1936 GMP E. Sapir

1936 GMP EDWARD SAPIR

GOLD MEDAL OF PHILOLOGY 1936


Edward Sapir (January 26, 1884 February 4, 1939) was an American anthropologist-linguist, who is widely considered to be one of the most important figures in the early development of the discipline of linguistics.

With his linguistic background, Sapir became the one student of Boas to develop most completely the relationship between linguistics and anthropology. Sapir studied the ways in which language and culture influence each other, and he was interested in the relation between linguistic differences, and differences in cultural world views. This part of his thinking was developed by his student Benjamin Lee Whorf into the principle of linguistic relativity or the "Sapir-Whorf" hypothesis. In anthropology Sapir is known as an early proponent of the importance of psychology to anthropology, maintaining that studying the nature of relationships between different individual personalities is important for the ways in which culture and society develop.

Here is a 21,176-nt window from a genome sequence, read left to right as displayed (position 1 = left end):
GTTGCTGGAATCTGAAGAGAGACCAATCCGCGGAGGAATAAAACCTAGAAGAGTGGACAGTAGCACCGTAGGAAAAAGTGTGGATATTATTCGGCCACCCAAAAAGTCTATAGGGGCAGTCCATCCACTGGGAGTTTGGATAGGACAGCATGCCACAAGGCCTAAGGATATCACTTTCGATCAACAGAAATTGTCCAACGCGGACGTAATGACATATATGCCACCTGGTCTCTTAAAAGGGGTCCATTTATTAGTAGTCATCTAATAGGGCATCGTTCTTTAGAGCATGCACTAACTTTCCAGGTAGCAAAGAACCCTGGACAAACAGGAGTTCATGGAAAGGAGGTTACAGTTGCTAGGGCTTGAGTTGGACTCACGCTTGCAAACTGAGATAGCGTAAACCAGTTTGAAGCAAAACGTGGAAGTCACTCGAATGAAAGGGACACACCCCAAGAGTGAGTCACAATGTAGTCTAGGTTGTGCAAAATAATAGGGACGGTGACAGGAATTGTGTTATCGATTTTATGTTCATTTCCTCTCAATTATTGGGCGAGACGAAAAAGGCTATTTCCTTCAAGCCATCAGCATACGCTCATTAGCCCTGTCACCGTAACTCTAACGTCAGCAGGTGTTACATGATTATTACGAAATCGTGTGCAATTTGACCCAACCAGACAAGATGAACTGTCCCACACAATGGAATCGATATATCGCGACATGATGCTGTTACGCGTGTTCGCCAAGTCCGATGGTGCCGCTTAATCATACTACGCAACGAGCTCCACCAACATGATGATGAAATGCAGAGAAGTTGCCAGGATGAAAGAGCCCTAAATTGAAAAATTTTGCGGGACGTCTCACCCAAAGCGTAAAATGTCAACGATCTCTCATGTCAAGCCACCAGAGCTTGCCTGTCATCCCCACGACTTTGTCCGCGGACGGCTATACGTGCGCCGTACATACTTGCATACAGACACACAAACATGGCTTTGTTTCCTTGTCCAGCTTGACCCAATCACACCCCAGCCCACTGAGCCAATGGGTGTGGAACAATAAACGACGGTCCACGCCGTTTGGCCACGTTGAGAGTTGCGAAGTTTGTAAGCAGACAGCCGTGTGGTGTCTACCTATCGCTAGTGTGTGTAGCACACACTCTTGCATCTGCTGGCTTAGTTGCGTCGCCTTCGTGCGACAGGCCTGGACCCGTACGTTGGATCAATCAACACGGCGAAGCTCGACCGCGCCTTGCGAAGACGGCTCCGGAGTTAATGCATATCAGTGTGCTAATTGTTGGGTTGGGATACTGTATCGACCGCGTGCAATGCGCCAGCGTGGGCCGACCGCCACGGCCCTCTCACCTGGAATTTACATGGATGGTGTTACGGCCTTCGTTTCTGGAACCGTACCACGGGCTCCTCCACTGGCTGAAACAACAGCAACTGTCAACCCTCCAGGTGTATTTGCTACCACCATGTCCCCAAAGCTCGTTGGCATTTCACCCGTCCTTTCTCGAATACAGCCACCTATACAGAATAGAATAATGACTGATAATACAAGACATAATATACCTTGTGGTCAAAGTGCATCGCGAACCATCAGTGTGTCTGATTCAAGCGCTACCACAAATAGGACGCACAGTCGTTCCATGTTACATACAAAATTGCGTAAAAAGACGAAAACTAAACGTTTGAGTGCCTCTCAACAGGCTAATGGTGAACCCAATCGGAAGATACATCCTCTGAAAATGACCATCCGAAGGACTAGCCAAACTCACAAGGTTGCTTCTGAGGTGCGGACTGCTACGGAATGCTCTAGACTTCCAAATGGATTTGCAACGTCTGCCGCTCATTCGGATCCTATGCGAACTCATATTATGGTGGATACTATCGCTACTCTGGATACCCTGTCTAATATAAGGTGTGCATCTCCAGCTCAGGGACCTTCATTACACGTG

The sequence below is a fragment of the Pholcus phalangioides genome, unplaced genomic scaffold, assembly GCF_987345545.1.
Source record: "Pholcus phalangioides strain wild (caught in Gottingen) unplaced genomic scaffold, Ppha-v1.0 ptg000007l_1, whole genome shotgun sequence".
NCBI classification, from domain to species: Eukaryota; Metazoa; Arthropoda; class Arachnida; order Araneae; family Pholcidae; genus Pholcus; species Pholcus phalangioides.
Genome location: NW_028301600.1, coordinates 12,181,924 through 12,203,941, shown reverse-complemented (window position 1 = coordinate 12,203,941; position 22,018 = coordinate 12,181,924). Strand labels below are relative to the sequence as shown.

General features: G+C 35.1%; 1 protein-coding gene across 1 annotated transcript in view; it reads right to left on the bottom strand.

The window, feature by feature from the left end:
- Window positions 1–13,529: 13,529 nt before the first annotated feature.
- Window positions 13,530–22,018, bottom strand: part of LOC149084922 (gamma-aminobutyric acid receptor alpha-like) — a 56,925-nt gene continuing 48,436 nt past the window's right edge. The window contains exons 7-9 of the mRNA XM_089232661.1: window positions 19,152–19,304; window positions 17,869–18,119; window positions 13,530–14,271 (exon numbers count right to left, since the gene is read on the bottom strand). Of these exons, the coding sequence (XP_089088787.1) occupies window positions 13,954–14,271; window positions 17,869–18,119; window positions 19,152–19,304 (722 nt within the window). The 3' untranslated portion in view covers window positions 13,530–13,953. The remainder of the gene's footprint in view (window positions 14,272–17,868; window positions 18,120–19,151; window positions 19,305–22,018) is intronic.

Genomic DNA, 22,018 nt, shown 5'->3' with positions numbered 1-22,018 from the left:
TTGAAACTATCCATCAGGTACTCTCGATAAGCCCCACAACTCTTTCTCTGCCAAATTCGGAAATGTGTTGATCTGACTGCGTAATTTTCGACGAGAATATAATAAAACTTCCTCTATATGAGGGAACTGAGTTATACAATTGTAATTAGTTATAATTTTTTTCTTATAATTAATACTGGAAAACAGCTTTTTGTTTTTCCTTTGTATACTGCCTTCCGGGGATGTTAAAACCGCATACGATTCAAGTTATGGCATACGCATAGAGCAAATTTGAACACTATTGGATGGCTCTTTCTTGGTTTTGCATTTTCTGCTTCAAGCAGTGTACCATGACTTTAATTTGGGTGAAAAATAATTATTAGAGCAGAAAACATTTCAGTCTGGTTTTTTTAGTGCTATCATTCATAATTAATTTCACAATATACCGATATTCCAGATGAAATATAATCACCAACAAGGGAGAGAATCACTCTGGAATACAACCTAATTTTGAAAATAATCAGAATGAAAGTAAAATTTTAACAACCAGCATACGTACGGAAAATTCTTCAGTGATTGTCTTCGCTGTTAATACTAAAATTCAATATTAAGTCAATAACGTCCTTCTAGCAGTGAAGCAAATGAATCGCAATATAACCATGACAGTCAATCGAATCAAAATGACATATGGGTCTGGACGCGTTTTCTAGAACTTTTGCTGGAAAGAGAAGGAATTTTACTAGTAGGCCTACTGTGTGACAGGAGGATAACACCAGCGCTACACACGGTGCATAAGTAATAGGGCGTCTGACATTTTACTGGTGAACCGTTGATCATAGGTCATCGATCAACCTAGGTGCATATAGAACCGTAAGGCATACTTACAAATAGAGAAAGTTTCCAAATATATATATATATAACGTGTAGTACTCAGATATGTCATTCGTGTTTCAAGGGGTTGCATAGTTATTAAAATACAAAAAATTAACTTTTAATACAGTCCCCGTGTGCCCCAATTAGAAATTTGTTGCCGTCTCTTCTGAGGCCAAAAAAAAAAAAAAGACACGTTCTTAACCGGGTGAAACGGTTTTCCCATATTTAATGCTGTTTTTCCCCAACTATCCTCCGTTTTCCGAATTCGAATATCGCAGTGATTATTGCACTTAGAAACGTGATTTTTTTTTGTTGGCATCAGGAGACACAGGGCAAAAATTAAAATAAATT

Among his major contributions to linguistics is his classification of Indigenous languages of the Americas, upon which he elaborated for most of his professional life. He played an important role in developing the modern concept of the phoneme, greatly advancing the understanding of phonology.


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